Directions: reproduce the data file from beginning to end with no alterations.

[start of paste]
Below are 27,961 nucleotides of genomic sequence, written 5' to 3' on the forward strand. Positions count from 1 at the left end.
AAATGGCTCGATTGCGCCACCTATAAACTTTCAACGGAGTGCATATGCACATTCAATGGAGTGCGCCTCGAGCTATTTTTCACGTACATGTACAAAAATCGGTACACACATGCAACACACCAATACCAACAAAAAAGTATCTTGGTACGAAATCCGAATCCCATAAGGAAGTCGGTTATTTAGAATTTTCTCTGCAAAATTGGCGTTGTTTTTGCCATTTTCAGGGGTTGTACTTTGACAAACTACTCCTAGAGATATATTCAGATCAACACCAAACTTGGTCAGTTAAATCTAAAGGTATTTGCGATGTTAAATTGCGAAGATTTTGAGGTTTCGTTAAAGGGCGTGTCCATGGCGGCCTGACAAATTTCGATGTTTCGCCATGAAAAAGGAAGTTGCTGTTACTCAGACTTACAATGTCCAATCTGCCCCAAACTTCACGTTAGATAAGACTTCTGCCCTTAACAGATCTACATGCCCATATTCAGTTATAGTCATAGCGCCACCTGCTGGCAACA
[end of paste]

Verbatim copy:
Below are 27,961 nucleotides of genomic sequence, written 5' to 3' on the forward strand. Positions count from 1 at the left end.
AAATGGCTCGATTGCGCCACCTATAAACTTTCAACGGAGTGCATATGCACATTCAATGGAGTGCGCCTCGAGCTATTTTTCACGTACATGTACAAAAATCGGTACACACATGCAACACACCAATACCAACAAAAAAGTATCTTGGTACGAAATCCGAATCCCATAAGGAAGTCGGTTATTTAGAATTTTCTCTGCAAAATTGGCGTTGTTTTTGCCATTTTCAGGGGTTGTACTTTGACAAACTACTCCTAGAGATATATTCAGATCAACACCAAACTTGGTCAGTTAAATCTAAAGGTATTTGCGATGTTAAATTGCGAAGATTTTGAGGTTTCGTTAAAGGGCGTGTCCATGGCGGCCTGACAAATTTCGATGTTTCGCCATGAAAAAGGAAGTTGCTGTTACTCAGACTTACAATGTCCAATCTGCCCCAAACTTCACGTTAGATAAGACTTCTGCCCTTAACAGATCTACATGCCCATATTCAGTTATAGTCATAGCGCCACCTGCTGGCAACA